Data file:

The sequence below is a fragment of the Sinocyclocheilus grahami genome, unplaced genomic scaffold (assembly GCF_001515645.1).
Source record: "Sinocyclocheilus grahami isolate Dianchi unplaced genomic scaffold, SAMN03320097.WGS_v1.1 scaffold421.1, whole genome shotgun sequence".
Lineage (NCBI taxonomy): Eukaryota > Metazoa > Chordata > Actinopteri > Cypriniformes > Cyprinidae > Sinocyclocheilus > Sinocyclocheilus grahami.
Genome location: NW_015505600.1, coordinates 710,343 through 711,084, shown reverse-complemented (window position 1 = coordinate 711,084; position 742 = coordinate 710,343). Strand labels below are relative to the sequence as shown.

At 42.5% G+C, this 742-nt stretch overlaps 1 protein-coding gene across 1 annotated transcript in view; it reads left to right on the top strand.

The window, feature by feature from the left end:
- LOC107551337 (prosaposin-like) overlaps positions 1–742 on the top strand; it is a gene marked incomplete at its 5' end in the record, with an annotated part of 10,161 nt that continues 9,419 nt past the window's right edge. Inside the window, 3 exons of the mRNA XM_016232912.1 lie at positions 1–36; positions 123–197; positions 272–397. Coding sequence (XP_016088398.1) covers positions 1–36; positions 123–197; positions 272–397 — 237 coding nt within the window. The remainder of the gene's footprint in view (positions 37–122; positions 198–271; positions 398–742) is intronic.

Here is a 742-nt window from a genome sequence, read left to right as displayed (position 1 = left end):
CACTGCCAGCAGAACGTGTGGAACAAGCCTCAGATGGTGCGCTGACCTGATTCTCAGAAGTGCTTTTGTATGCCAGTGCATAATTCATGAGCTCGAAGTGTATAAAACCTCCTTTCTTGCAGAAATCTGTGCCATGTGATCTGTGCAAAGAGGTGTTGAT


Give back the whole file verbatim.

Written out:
The sequence below is a fragment of the Sinocyclocheilus grahami genome, unplaced genomic scaffold (assembly GCF_001515645.1).
Source record: "Sinocyclocheilus grahami isolate Dianchi unplaced genomic scaffold, SAMN03320097.WGS_v1.1 scaffold421.1, whole genome shotgun sequence".
Lineage (NCBI taxonomy): Eukaryota > Metazoa > Chordata > Actinopteri > Cypriniformes > Cyprinidae > Sinocyclocheilus > Sinocyclocheilus grahami.
Genome location: NW_015505600.1, coordinates 710,343 through 711,084, shown reverse-complemented (window position 1 = coordinate 711,084; position 742 = coordinate 710,343). Strand labels below are relative to the sequence as shown.

At 42.5% G+C, this 742-nt stretch overlaps 1 protein-coding gene across 1 annotated transcript in view; it reads left to right on the top strand.

The window, feature by feature from the left end:
- LOC107551337 (prosaposin-like) overlaps positions 1–742 on the top strand; it is a gene marked incomplete at its 5' end in the record, with an annotated part of 10,161 nt that continues 9,419 nt past the window's right edge. Inside the window, 3 exons of the mRNA XM_016232912.1 lie at positions 1–36; positions 123–197; positions 272–397. Coding sequence (XP_016088398.1) covers positions 1–36; positions 123–197; positions 272–397 — 237 coding nt within the window. The remainder of the gene's footprint in view (positions 37–122; positions 198–271; positions 398–742) is intronic.

Here is a 742-nt window from a genome sequence, read left to right as displayed (position 1 = left end):
CACTGCCAGCAGAACGTGTGGAACAAGCCTCAGATGGTGCGCTGACCTGATTCTCAGAAGTGCTTTTGTATGCCAGTGCATAATTCATGAGCTCGAAGTGTATAAAACCTCCTTTCTTGCAGAAATCTGTGCCATGTGATCTGTGCAAAGAGGTGTTGAT